A set of gravitational waves was detected by Advanced Laser Interferometer Gravitational-Wave Observatory (LIGO) on January 4. Revelations about this finding were made earlier on May 31.
This finding is defined as one of the strongest astronomical events spectated by mankind so far. The gravitational waves analysed in the research originated from two black holes which were more massive than Sun, weighing 19 and 31 solar masses fused into a massive black hole at a distance of approximately 3 billion light-years from Earth.
The merged black holes' mass was approximately 49 times more massive than the Sun, Tech You N Me reported.
The first detection of gravitational waves was made by LIGO on September 14, 2015, when the black holes analysed by the observatory were even bigger, possessing the mass of around 29 and 36 times greater than that of the Sun.
The second detection of gravitational waves was made by LIGO was on December 26, 2015, when the black holes were less massive than the black holes examined for the first time; their masses were around 8 and 14 times Sun's mass, as per a Tech You N Me report.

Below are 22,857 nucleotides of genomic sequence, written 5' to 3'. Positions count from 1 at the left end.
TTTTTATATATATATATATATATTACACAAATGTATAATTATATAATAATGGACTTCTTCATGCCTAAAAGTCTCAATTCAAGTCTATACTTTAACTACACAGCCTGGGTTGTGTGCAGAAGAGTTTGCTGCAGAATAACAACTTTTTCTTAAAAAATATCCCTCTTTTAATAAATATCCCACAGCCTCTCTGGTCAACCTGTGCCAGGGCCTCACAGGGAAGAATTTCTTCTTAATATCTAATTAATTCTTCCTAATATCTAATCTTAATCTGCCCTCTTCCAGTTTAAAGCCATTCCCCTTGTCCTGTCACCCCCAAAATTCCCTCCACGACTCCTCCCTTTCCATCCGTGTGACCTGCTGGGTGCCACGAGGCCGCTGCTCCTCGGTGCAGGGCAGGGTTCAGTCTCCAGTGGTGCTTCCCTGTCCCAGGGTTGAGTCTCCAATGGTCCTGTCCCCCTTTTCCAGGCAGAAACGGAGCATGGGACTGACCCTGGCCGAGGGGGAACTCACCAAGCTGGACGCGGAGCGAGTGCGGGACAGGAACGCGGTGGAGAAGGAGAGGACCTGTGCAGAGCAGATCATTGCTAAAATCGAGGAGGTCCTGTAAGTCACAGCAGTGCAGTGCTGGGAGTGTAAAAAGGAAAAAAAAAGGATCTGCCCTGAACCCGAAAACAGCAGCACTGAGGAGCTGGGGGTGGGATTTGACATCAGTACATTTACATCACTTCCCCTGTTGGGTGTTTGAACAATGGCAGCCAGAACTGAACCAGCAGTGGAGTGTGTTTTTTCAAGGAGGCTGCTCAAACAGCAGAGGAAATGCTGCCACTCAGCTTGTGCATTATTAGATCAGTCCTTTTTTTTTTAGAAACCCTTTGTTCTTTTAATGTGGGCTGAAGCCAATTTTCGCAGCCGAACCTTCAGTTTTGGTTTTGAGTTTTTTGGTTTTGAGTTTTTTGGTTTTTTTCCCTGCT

Gravitational waves were predicted by Albert Einstein a century ago, in 1915, in his general theory of relativity and researchers have been trying to identify these waves past 50 years.
According to Einstein's general theory of relativity -- the massive accelerating objects like neutron stars or black holes that orbit each other could dislocate space-time. This could make the waves radiate from the source. The waves would also travel at the speed of light in the universe, as stated by Science World Report.
The gravitational waves are ripples present in the curvature of spacetime which triggered by some energetic and most violent processes in the universe, which includes phenomenon like merging black holes, collapse of supernovae, which are stellar cores and merging of neutron stars or white dwarf stars.